Let's allow NASA to do what it was designed for: space exploration, and lots of it.

The original seven astronauts for Project Mercury, The US’ first effort at manned space flight.  Credit: NASA

Space scientists think that NASA, under the Bush administration has given them the shaft. It’s easy to see why. While NASA is bound to receive an overall 3.2% budget increase—in a year when many other agencies saw no increase—space science programs didn’t see much of it. Many smaller science programs, as well as funding for research and analysis, were cut back (or “delayed indefinitely”) to help pay for prioritized efforts like the James Webb Space Telescope. NASA has had to balance the needs of the space shuttle, space station, space science, earth science, aeronautics and new exploration programs. In an attempt to draw attention to their plight, space advocacy organization The Planetary Society ran an ad in the Washington Post on May 25, the 45th anniversary of the speech in which John F. Kennedy set the goal of a manned lunar landing by the end of the 1960s. In the ad, the planet Saturn was stuffed in a garbage can, with Europa lying beside it, next to a wadded-up ball of paper. “Don’t let space science get trashed,” was the ad’s desperate plea.

The knee-jerk reaction of many scientists has been to blame these problems on President Bush’s Vision for Space Exploration (aka the “Vision”). After all, exploration programs are getting a 30% increase in the proposed budget. The situation, though, has much deeper roots. NASA is burdened with far more programs, and therefore far more constituencies, than it was in the halcyon days of JFK. Worse, NASA officials discovered last year that their predecessors had underestimated the cost of operating the shuttle by as much as $5 billion, money that now has to come from somewhere else—like science and aeronautics programs. The agency’s resources are spread too thin to carry out everything it wanted to do as recently as a year ago.

The truth is that post-Apollo NASA is overextended to the point that everything that takes place above the exosphere must ride the agency’s back. Climate data, atmospheric research—when did geoscience become part of NASA’s job? Last time I checked, it wasn’t called NASGA.

Some have argued that NASA should cancel the Vision or, barring that, end the shuttle and/or station programs now, which would free up billions of dollars for science. But that’s exactly the wrong approach to take. Instead, we need to accelerate the Vision.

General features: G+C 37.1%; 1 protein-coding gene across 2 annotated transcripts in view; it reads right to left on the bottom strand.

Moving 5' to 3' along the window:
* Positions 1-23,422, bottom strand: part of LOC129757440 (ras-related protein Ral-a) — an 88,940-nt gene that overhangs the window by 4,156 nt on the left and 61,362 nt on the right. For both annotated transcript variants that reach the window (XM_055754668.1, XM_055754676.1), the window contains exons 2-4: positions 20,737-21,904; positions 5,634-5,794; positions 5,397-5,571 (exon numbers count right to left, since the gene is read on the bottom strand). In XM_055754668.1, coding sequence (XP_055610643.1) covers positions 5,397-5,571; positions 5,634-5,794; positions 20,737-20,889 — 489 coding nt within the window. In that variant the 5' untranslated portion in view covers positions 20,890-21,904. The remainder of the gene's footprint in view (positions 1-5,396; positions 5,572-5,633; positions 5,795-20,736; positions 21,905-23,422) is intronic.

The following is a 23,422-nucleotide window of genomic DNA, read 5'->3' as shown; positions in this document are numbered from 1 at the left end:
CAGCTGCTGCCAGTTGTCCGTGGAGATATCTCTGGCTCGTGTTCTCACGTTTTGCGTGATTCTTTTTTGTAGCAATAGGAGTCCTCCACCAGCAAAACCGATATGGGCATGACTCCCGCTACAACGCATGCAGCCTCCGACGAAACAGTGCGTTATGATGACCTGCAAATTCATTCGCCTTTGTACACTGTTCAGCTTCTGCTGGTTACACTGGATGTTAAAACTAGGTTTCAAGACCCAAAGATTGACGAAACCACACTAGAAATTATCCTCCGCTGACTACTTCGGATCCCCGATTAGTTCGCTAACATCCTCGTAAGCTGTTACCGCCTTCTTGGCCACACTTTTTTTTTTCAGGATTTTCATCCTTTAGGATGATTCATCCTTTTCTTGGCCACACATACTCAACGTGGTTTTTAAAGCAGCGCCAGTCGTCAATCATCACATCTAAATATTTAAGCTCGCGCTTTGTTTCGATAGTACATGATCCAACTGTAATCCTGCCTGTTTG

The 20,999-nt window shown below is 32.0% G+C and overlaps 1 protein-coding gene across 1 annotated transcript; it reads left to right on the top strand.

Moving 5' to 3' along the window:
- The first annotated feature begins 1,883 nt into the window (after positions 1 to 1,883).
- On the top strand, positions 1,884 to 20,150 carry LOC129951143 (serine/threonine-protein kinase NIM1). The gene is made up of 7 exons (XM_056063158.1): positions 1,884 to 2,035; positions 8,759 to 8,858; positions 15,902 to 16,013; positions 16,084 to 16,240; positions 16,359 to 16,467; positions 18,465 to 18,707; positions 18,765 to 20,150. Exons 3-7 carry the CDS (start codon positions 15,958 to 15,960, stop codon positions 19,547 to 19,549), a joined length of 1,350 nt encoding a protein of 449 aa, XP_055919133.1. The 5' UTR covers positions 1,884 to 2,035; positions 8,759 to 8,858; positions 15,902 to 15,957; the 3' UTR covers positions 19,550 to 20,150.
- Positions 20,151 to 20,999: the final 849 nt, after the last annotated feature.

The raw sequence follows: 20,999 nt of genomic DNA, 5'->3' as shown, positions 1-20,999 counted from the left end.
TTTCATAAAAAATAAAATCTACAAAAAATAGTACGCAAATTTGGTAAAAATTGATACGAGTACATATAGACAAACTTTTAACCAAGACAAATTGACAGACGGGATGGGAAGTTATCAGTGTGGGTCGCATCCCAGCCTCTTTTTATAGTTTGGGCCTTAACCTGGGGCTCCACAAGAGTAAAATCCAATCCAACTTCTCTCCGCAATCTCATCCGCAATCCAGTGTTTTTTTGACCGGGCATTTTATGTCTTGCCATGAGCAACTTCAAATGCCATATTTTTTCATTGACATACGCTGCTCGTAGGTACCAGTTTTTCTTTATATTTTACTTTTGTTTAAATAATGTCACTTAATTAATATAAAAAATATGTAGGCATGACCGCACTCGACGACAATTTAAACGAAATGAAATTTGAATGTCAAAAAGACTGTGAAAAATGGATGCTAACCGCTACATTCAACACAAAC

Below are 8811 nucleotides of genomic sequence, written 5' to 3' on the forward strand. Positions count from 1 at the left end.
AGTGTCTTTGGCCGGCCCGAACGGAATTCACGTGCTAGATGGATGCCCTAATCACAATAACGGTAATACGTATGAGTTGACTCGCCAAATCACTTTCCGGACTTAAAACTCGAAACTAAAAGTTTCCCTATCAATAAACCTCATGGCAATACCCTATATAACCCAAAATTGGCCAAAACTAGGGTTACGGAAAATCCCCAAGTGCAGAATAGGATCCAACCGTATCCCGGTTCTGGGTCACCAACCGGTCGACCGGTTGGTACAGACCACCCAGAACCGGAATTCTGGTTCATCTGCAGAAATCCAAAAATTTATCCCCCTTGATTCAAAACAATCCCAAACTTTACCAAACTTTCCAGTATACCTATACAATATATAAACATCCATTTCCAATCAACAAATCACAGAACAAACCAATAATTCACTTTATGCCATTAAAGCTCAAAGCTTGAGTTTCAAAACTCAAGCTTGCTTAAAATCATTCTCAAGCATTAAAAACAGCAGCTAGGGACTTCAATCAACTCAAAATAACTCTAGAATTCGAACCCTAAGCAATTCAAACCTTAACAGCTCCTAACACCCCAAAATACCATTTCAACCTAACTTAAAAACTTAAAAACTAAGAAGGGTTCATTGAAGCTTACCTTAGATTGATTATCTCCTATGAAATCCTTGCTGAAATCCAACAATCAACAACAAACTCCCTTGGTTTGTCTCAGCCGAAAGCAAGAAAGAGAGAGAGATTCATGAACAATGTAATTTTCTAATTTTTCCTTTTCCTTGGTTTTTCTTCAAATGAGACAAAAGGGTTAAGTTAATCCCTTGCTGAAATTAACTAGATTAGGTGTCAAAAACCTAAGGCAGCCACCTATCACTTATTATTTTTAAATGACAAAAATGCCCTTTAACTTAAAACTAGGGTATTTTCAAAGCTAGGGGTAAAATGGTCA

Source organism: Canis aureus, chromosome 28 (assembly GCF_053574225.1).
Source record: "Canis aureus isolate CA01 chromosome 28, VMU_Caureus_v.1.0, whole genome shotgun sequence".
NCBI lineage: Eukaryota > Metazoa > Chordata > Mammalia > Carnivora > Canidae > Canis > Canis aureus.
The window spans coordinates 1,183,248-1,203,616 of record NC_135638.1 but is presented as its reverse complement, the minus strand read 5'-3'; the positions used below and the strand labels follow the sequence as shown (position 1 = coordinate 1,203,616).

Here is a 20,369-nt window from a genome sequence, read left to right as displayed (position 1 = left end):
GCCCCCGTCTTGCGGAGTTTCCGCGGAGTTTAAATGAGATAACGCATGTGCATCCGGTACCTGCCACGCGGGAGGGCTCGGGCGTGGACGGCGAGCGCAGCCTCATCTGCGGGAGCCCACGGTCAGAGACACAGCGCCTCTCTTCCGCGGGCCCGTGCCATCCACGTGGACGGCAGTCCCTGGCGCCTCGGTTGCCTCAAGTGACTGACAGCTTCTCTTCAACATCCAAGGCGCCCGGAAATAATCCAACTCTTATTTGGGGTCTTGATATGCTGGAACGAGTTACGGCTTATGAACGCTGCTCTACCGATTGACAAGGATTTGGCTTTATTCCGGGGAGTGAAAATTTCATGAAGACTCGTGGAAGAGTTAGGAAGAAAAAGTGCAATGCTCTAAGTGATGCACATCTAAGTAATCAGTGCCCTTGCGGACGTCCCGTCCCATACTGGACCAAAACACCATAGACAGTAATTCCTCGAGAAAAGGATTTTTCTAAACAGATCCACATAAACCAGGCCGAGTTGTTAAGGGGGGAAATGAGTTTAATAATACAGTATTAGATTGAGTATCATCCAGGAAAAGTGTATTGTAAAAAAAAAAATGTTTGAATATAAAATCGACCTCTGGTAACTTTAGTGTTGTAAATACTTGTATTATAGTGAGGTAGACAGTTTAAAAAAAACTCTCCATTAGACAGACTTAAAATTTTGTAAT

Why the counterintuitive approach? First of all, while canceling big programs may be ideologically satisfying, it has effectively zero chance of success in Congress. Just last year, both houses of Congress overwhelmingly endorsed the President’s Vision. Both the shuttle and International Space Station (ISS) programs have their legions of defenders in Congress, not least because they represent enormous slices of pork. It’s also one of the country’s most prestigious Big Science efforts—a number of congressional representatives have even advocated keeping the shuttle flying after its scheduled retirement in 2010, despite the cost.

Second, in the long term, NASA will largely become the agency scientists want it to be. The shuttle program will most likely end in 2010, while NASA’s contribution to the ISS will fade out around the middle of the decade. By then, NASA will become an agency devoted principally to science and exploration by both humans and robots. As NASA administrator Michael Griffin put it in a speech earlier this year, “Exploration must become, in the public mind, nothing more or less than what NASA does.”

There are a few promising steps in that direction. A provision of last year’s NASA authorization bill designated the US segment of the ISS as a “national laboratory,” just like the Los Alamos or Lawrence Livermore laboratories. The purpose of that measure, its proponents advocate, is to broaden the range of potential government users—and thus potential funders. The success of this approach, though, depends on a fulcrum that has had, at best, a mixed track record—how much interest there is in the research that could be performed on the station.

Another effort, known by the ungainly name Commercial Orbital Transportation Services (COTS), seeks to spur the development of private systems that could take over the delivery of cargo and astronauts to the space station. Such commercial systems could cost far less than what NASA would spend, freeing up money for science programs, wherever they may be newly housed, and exploration. NASA plans to spend $500 million through 2009 on COTS, but some have argued for an increase, funding more ventures up front and thus increasing the chances that a viable commercial alternative will emerge, so NASA will be free of the operating cost sooner.

What we need is to let NASA be NASA. Shift the burden of less mission-specific projects to other interested organizations, allowing the agency to focus on the core science and exploration programs that it’s best suited to do. These efforts don’t necessarily provide the near-term relief that scientists crave but do accelerate the transformation of NASA into a science and exploration agency.

The longer NASA takes to reform itself, the more likely it is that external pressures, like soaring budget deficits, could force a future president or Congress to make more drastic, adverse changes to the agency. This is a challenge that may prove to be far bigger than the one posed by Kennedy 45 years ago.

Jeff Foust runs the Space Politics blog and the online publication The Space Review. He has a PhD in planetary sciences from MIT.

Originally published July 24, 2006

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